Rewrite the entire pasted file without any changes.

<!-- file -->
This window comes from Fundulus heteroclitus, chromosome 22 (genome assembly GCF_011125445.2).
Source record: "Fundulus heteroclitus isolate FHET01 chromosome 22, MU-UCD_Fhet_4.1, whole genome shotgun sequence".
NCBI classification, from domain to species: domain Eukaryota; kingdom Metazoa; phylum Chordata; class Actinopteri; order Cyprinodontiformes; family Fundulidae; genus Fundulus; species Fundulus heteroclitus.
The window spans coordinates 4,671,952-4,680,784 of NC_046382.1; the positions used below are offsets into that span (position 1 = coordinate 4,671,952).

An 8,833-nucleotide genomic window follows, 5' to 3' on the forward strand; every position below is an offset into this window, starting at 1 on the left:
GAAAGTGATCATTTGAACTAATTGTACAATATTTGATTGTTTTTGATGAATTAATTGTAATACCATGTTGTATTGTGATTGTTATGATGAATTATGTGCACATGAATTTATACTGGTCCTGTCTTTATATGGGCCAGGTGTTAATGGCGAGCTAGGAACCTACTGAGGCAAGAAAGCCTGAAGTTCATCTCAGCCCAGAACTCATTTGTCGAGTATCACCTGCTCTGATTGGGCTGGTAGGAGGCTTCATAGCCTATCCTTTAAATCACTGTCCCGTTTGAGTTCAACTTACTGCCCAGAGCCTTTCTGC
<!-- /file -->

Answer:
This window comes from Fundulus heteroclitus, chromosome 22 (genome assembly GCF_011125445.2).
Source record: "Fundulus heteroclitus isolate FHET01 chromosome 22, MU-UCD_Fhet_4.1, whole genome shotgun sequence".
NCBI classification, from domain to species: domain Eukaryota; kingdom Metazoa; phylum Chordata; class Actinopteri; order Cyprinodontiformes; family Fundulidae; genus Fundulus; species Fundulus heteroclitus.
The window spans coordinates 4,671,952-4,680,784 of NC_046382.1; the positions used below are offsets into that span (position 1 = coordinate 4,671,952).

An 8,833-nucleotide genomic window follows, 5' to 3' on the forward strand; every position below is an offset into this window, starting at 1 on the left:
GAAAGTGATCATTTGAACTAATTGTACAATATTTGATTGTTTTTGATGAATTAATTGTAATACCATGTTGTATTGTGATTGTTATGATGAATTATGTGCACATGAATTTATACTGGTCCTGTCTTTATATGGGCCAGGTGTTAATGGCGAGCTAGGAACCTACTGAGGCAAGAAAGCCTGAAGTTCATCTCAGCCCAGAACTCATTTGTCGAGTATCACCTGCTCTGATTGGGCTGGTAGGAGGCTTCATAGCCTATCCTTTAAATCACTGTCCCGTTTGAGTTCAACTTACTGCCCAGAGCCTTTCTGC